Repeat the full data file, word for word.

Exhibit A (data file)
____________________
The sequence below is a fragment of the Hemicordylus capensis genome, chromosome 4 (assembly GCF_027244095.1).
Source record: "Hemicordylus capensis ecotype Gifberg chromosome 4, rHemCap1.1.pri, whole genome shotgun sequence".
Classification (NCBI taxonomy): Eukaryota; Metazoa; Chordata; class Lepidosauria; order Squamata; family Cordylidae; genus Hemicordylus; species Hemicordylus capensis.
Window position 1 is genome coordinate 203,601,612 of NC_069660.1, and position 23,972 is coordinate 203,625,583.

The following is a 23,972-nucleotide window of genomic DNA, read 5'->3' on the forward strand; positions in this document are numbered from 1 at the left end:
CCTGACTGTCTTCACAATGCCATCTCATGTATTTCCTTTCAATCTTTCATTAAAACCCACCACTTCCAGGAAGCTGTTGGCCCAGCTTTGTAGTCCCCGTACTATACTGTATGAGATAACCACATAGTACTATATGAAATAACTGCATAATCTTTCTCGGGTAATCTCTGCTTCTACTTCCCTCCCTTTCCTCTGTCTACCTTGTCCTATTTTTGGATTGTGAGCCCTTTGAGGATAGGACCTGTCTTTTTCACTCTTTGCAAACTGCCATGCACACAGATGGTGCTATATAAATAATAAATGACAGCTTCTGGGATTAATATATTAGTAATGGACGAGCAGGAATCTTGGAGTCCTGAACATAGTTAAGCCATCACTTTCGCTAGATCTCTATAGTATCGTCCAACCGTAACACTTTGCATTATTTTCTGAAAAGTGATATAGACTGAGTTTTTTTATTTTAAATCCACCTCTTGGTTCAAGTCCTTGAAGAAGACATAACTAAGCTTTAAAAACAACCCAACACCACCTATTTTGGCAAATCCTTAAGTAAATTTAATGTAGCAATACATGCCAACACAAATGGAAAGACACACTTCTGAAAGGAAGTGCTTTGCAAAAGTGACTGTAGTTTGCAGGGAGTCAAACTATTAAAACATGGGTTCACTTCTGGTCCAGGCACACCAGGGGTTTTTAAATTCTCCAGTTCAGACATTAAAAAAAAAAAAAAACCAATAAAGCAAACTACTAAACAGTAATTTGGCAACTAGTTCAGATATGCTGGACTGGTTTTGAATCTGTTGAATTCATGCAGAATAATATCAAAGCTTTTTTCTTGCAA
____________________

The sequence below is a fragment of the Hemicordylus capensis genome, chromosome 4 (assembly GCF_027244095.1).
Source record: "Hemicordylus capensis ecotype Gifberg chromosome 4, rHemCap1.1.pri, whole genome shotgun sequence".
Classification (NCBI taxonomy): Eukaryota; Metazoa; Chordata; class Lepidosauria; order Squamata; family Cordylidae; genus Hemicordylus; species Hemicordylus capensis.
Window position 1 is genome coordinate 203,601,612 of NC_069660.1, and position 23,972 is coordinate 203,625,583.

The following is a 23,972-nucleotide window of genomic DNA, read 5'->3' on the forward strand; positions in this document are numbered from 1 at the left end:
CCTGACTGTCTTCACAATGCCATCTCATGTATTTCCTTTCAATCTTTCATTAAAACCCACCACTTCCAGGAAGCTGTTGGCCCAGCTTTGTAGTCCCCGTACTATACTGTATGAGATAACCACATAGTACTATATGAAATAACTGCATAATCTTTCTCGGGTAATCTCTGCTTCTACTTCCCTCCCTTTCCTCTGTCTACCTTGTCCTATTTTTGGATTGTGAGCCCTTTGAGGATAGGACCTGTCTTTTTCACTCTTTGCAAACTGCCATGCACACAGATGGTGCTATATAAATAATAAATGACAGCTTCTGGGATTAATATATTAGTAATGGACGAGCAGGAATCTTGGAGTCCTGAACATAGTTAAGCCATCACTTTCGCTAGATCTCTATAGTATCGTCCAACCGTAACACTTTGCATTATTTTCTGAAAAGTGATATAGACTGAGTTTTTTTATTTTAAATCCACCTCTTGGTTCAAGTCCTTGAAGAAGACATAACTAAGCTTTAAAAACAACCCAACACCACCTATTTTGGCAAATCCTTAAGTAAATTTAATGTAGCAATACATGCCAACACAAATGGAAAGACACACTTCTGAAAGGAAGTGCTTTGCAAAAGTGACTGTAGTTTGCAGGGAGTCAAACTATTAAAACATGGGTTCACTTCTGGTCCAGGCACACCAGGGGTTTTTAAATTCTCCAGTTCAGACATTAAAAAAAAAAAAAAACCAATAAAGCAAACTACTAAACAGTAATTTGGCAACTAGTTCAGATATGCTGGACTGGTTTTGAATCTGTTGAATTCATGCAGAATAATATCAAAGCTTTTTTCTTGCAA